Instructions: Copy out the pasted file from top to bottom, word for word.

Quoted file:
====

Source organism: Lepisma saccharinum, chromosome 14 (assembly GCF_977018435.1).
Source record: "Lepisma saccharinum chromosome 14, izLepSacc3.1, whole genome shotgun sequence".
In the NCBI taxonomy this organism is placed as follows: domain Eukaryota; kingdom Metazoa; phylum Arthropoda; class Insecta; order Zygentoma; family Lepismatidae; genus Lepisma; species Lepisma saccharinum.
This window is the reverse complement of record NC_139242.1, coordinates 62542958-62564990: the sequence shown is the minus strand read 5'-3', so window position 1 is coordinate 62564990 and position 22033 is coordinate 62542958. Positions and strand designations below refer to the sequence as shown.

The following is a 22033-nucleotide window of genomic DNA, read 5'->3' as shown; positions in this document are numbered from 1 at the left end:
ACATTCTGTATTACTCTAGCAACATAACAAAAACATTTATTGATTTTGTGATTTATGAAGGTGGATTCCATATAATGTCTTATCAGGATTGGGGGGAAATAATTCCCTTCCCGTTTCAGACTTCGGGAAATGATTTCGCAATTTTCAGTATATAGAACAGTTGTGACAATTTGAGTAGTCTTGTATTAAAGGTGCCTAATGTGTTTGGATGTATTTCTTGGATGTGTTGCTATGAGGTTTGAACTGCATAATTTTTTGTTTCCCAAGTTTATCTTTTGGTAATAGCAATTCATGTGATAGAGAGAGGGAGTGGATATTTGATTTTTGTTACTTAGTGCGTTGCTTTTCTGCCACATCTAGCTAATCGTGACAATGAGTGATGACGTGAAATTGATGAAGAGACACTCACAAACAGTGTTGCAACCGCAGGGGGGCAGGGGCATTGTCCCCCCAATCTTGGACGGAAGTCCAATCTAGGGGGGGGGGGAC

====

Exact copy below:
Source organism: Lepisma saccharinum, chromosome 14 (assembly GCF_977018435.1).
Source record: "Lepisma saccharinum chromosome 14, izLepSacc3.1, whole genome shotgun sequence".
In the NCBI taxonomy this organism is placed as follows: domain Eukaryota; kingdom Metazoa; phylum Arthropoda; class Insecta; order Zygentoma; family Lepismatidae; genus Lepisma; species Lepisma saccharinum.
This window is the reverse complement of record NC_139242.1, coordinates 62542958-62564990: the sequence shown is the minus strand read 5'-3', so window position 1 is coordinate 62564990 and position 22033 is coordinate 62542958. Positions and strand designations below refer to the sequence as shown.

The following is a 22033-nucleotide window of genomic DNA, read 5'->3' as shown; positions in this document are numbered from 1 at the left end:
ACATTCTGTATTACTCTAGCAACATAACAAAAACATTTATTGATTTTGTGATTTATGAAGGTGGATTCCATATAATGTCTTATCAGGATTGGGGGGAAATAATTCCCTTCCCGTTTCAGACTTCGGGAAATGATTTCGCAATTTTCAGTATATAGAACAGTTGTGACAATTTGAGTAGTCTTGTATTAAAGGTGCCTAATGTGTTTGGATGTATTTCTTGGATGTGTTGCTATGAGGTTTGAACTGCATAATTTTTTGTTTCCCAAGTTTATCTTTTGGTAATAGCAATTCATGTGATAGAGAGAGGGAGTGGATATTTGATTTTTGTTACTTAGTGCGTTGCTTTTCTGCCACATCTAGCTAATCGTGACAATGAGTGATGACGTGAAATTGATGAAGAGACACTCACAAACAGTGTTGCAACCGCAGGGGGGCAGGGGCATTGTCCCCCCAATCTTGGACGGAAGTCCAATCTAGGGGGGGGGGGAC